April 29, 2016

"People who like milk chocolate have slightly different microbes in their intestines than those who prefer their chocolate dark

"... although researchers do not know why. Significant differences in the so-called microbiome are also found in individuals based on whether or not they eat a lot of fiber or take certain medications—such as the diabetes drug metformin, female hormones or antihistamines."

From "Findings from the Gut—New Insights into the Human Microbiome/A preference for dark versus milk chocolate, among other things, shows up in the kinds of healthy germs found in the gut" (in Scientific American).

30 comments:

Todd said...

So it is not just an acquired taste? I used to only eat milk chocolate and about a dozen years ago, the wife and I switched to dark due mostly to the supposed better health benefits of dark. Took some getting used to but now milk chocolate tastes "lacking". Will eat it in a pinch as it is still chocolate but I now prefer the dark...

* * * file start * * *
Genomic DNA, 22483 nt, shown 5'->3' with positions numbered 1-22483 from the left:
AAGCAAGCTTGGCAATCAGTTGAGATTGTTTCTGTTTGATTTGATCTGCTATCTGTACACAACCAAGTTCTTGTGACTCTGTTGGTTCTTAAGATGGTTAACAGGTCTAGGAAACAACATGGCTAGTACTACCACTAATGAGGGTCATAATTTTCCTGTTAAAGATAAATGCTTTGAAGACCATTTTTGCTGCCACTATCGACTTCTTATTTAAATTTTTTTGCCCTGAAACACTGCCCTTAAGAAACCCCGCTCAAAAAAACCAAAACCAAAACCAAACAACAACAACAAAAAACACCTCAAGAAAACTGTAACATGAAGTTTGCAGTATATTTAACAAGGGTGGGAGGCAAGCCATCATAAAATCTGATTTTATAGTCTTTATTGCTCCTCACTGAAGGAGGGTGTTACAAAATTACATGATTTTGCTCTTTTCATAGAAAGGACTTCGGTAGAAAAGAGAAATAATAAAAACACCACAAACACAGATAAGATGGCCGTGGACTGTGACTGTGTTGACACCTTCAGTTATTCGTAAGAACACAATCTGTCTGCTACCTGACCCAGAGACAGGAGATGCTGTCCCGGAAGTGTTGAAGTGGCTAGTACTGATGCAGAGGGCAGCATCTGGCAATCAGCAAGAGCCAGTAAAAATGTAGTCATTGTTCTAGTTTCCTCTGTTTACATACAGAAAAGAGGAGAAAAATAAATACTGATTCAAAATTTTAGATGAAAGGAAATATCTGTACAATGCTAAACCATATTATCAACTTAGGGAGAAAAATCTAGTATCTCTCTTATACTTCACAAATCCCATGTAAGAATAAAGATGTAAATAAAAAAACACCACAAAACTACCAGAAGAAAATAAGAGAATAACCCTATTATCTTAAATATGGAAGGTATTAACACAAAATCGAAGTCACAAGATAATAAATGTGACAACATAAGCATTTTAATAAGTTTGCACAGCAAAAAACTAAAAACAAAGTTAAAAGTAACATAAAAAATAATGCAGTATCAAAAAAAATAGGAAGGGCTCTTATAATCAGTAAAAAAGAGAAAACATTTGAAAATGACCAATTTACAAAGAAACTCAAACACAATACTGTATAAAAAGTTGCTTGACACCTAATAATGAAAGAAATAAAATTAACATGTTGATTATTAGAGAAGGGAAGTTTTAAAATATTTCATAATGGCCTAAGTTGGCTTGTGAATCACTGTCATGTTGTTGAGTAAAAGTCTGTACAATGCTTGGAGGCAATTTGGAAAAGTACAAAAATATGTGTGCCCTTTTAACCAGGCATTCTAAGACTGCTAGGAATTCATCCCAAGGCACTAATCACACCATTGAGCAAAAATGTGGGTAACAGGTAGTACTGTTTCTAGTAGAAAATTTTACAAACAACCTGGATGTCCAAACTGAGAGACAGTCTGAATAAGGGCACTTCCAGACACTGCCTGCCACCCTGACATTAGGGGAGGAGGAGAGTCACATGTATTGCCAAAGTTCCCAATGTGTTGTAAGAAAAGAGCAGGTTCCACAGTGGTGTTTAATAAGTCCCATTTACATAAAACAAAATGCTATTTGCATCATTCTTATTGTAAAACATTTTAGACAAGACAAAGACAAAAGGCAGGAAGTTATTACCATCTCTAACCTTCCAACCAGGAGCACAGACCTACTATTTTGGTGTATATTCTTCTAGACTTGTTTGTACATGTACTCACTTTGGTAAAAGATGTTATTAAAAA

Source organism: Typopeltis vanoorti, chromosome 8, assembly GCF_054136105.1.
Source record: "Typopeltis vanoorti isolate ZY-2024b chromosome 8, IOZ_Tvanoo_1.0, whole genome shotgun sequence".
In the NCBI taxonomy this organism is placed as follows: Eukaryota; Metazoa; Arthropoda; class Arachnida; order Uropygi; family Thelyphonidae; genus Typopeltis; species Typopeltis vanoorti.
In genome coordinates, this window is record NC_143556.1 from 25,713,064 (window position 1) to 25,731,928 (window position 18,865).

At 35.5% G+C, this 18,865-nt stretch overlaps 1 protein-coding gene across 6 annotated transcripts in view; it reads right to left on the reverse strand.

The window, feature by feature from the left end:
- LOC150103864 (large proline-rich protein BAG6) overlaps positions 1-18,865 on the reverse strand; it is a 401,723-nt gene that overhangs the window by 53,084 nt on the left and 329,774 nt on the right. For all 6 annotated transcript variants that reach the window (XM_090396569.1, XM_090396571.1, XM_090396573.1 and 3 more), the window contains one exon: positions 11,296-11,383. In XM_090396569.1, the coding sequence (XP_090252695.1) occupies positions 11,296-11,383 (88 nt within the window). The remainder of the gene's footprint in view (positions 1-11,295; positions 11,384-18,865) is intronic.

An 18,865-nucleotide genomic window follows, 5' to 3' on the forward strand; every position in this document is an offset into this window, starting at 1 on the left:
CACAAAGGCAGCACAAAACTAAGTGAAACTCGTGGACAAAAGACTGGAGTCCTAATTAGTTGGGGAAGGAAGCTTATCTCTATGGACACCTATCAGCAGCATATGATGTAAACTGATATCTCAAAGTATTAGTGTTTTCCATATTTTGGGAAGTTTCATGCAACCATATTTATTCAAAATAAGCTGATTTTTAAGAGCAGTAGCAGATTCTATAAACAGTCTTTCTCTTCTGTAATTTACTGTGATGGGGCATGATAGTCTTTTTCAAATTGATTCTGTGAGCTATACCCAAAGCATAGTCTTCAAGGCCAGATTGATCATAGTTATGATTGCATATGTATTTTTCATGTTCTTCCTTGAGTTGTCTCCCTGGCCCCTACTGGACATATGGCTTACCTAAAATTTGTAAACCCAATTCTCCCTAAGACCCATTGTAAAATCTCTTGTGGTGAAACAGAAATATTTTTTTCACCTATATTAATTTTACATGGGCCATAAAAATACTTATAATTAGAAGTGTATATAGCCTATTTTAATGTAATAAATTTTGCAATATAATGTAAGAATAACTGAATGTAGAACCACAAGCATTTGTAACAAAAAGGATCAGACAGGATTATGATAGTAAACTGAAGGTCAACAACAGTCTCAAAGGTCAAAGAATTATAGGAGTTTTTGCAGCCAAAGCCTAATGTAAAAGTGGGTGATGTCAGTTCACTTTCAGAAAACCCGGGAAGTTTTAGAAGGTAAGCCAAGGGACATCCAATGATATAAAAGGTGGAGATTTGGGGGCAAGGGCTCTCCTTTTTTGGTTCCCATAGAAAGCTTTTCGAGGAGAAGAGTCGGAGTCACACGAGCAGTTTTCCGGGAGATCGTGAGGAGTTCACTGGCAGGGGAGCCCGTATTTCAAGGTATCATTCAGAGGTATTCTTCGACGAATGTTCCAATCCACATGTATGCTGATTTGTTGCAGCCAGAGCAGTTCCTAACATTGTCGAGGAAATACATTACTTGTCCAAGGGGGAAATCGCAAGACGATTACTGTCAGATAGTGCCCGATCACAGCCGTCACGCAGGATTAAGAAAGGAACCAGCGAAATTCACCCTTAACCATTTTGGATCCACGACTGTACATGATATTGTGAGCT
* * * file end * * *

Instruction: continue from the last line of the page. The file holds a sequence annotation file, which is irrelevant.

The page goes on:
Quaestor said...

The difference: The the milk chocolate microbes are weenies.

David said...

And those of us who will gorge on either one?

n.n said...

Nature picks her winners. The lactose intolerant microbes are aborted.

rhhardin said...

Lindt 90% is the stuff to get. Break each square into four pieces. You don't need much at a time with that stuff, otherwise it just tastes bitter.

rhhardin said...

Eagles prefer dark chocolate.

Ann Althouse said...

The health recommendations about dark chocolate have got to be bullshit, don't you think? If chocolate has some ingredients that are good for you, what difference does it make if it is combined with milk? It's got to be the same as eating dark chocolate and drinking some milk on the side. Is there some chemical interaction that undercuts whatever's good about the chocolate? I think it's just ideation about what seems like it ought to be good, like much of the nutrition advice we read.